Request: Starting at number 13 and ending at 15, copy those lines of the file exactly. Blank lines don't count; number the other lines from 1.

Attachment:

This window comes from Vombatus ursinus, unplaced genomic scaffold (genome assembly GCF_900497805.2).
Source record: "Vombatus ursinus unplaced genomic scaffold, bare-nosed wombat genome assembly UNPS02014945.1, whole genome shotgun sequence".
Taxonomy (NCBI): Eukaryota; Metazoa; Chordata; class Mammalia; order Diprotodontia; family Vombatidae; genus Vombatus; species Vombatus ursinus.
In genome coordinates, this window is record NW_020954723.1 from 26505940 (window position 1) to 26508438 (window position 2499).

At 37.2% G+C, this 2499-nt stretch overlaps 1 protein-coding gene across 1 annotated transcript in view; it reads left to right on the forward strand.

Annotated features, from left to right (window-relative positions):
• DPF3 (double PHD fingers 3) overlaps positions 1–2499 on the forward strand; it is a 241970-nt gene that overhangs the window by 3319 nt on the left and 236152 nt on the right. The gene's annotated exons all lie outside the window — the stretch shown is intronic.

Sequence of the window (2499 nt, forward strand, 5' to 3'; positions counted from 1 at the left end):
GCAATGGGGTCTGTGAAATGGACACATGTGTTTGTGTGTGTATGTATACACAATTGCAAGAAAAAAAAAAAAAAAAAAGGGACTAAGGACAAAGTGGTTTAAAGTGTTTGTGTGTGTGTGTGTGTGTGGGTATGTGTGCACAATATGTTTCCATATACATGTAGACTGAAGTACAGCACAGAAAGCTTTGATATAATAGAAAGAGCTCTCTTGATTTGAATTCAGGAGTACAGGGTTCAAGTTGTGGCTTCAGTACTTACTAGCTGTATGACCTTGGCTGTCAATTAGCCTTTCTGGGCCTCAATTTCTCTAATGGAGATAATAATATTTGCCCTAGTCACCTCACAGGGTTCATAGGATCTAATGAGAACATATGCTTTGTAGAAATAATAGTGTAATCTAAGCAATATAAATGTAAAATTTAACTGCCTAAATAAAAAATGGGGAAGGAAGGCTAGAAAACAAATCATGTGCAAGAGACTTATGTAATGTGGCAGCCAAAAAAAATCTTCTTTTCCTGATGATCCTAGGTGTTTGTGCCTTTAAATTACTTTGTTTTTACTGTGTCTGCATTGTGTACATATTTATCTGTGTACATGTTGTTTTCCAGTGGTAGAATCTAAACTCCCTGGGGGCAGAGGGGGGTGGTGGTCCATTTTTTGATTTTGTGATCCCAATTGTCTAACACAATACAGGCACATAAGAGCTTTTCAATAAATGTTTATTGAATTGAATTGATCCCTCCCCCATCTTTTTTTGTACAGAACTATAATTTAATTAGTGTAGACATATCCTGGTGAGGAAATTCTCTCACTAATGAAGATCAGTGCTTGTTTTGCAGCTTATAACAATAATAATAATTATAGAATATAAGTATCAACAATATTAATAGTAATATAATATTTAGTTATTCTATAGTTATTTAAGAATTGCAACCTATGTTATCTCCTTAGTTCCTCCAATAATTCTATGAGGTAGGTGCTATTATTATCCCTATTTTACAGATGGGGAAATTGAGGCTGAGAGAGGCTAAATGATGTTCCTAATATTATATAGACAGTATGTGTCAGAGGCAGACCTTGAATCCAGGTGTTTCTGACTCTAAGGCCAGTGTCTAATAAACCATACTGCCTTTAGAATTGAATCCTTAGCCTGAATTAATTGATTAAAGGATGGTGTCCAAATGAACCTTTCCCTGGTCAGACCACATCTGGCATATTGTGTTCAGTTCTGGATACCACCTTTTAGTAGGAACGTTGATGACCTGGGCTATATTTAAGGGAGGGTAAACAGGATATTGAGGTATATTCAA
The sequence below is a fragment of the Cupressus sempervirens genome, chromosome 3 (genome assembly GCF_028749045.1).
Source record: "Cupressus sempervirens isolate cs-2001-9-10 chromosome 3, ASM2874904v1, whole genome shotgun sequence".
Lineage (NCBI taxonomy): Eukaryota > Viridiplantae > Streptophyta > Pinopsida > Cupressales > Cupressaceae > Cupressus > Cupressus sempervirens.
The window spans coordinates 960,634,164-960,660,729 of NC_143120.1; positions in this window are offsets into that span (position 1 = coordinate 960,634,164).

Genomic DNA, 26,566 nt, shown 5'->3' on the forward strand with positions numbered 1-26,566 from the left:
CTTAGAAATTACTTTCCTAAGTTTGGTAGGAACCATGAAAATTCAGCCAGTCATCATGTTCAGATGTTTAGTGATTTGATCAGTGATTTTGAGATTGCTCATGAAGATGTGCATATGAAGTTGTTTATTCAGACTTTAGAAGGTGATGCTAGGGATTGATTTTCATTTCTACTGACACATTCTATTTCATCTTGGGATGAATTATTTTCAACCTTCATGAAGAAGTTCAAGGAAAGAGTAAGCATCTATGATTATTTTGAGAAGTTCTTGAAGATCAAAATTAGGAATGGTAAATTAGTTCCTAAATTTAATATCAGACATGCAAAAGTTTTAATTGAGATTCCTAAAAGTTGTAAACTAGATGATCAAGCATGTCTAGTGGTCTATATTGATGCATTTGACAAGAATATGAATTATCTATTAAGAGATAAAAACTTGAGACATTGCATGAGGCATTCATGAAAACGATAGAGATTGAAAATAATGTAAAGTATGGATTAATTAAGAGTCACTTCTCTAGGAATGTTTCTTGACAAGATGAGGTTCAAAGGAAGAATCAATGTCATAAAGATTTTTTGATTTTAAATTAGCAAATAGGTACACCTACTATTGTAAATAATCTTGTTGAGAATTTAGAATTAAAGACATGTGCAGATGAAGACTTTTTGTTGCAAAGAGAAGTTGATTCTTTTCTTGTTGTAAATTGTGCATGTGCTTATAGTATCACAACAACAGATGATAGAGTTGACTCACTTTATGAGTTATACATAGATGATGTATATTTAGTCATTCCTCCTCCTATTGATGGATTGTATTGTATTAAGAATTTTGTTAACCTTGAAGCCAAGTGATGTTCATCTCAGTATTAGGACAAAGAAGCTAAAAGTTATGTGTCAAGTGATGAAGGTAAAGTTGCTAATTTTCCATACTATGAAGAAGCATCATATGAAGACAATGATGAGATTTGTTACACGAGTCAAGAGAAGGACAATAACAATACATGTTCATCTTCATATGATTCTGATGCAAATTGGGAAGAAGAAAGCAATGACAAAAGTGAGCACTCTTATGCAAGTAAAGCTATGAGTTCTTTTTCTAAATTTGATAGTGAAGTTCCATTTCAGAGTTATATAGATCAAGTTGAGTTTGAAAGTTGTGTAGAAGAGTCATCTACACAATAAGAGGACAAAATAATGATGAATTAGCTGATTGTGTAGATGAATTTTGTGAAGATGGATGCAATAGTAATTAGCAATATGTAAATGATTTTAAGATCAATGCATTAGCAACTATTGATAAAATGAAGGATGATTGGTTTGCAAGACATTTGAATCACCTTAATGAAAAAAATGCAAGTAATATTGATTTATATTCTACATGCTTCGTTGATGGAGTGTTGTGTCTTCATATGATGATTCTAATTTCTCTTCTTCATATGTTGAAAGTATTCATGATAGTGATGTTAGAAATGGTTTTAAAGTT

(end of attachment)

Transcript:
The window spans coordinates 960,634,164-960,660,729 of NC_143120.1; positions in this window are offsets into that span (position 1 = coordinate 960,634,164).

Genomic DNA, 26,566 nt, shown 5'->3' on the forward strand with positions numbered 1-26,566 from the left:
CTTAGAAATTACTTTCCTAAGTTTGGTAGGAACCATGAAAATTCAGCCAGTCATCATGTTCAGATGTTTAGTGATTTGATCAGTGATTTTGAGATTGCTCATGAAGATGTGCATATGAAGTTGTTTATTCAGACTTTAGAAGGTGATGCTAGGGATTGATTTTCATTTCTACTGACACATTCTATTTCATCTTGGGATGAATTATTTTCAACCTTCATGAAGAAGTTCAAGGAAAGAGTAAGCATCTATGATTATTTTGAGAAGTTCTTGAAGATCAAAATTAGGAATGGTAAATTAGTTCCTAAATTTAATATCAGACATGCAAAAGTTTTAATTGAGATTCCTAAAAGTTGTAAACTAGATGATCAAGCATGTCTAGTGGTCTATATTGATGCATTTGACAAGAATATGAATTATCTATTAAGAGATAAAAACTTGAGACATTGCATGAGGCATTCATGAAAACGATAGAGATTGAAAATAATGTAAAGTATGGATTAATTAAGAGTCACTTCTCTAGGAATGTTTCTTGACAAGATGAGGTTCAAAGGAAGAATCAATGTCATAAAGATTTTTTGATTTTAAATTAGCAAATAGGTACACCTACTATTGTAAATAATCTTGTTGAGAATTTAGAATTAAAGACATGTGCAGATGAAGACTTTTTGTTGCAAAGAGAAGTTGATTCTTTTCTTGTTGTAAATTGTGCATGTGCTTATAGTATCACAACAACAGATGATAGAGTTGACTCACTTTATGAGTTATACATAGATGATGTATATTTAGTCATTCCTCCTCCTATTGATGGATTGTATTGTATTAAGAATTTTGTTAACCTTGAAGCCAAGTGATGTTCATCTCAGTATTAGGACAAAGAAGCTAAAAGTTATGTGTCAAGTGATGAAGGTAAAGTTGCTAATTTTCCATACTATGAAGAAGCATCATATGAAGACAATGATGAGATTTGTTACACGAGTCAAGAGAAGGACAATAACAATACATGTTCATCTTCATATGATTCTGATGCAAATTGGGAAGAAGAAAGCAATGACAAAAGTGAGCACTCTTATGCAAGTAAAGCTATGAGTTCTTTTTCTAAATTTGATAGTGAAGTTCCATTTCAGAGTTATATAGATCAAGTTGAGTTTGAAAGTTGTGTAGAAGAGTCATCTACACAATAAGAGGACAAAATAATGATGAATTAGCTGATTGTGTAGATGAATTTTGTGAAGATGGATGCAATAGTAATTAGCAATATGTAAATGATTTTAAGATCAATGCATTAGCAACTATTGATAAAATGAAGGATGATTGGTTTGCAAGACATTTGAATCACCTTAATGAAAAAAATGCAAGTAATATTGATTTATATTCTACATGCTTCGTTGATGGAGTGTTGTGTCTTCATATGATGATTCTAATTTCTCTTCTTCATATGTTGAAAGTATTCATGATAGTGATGTTAGAAATGGTTTTAAAGTT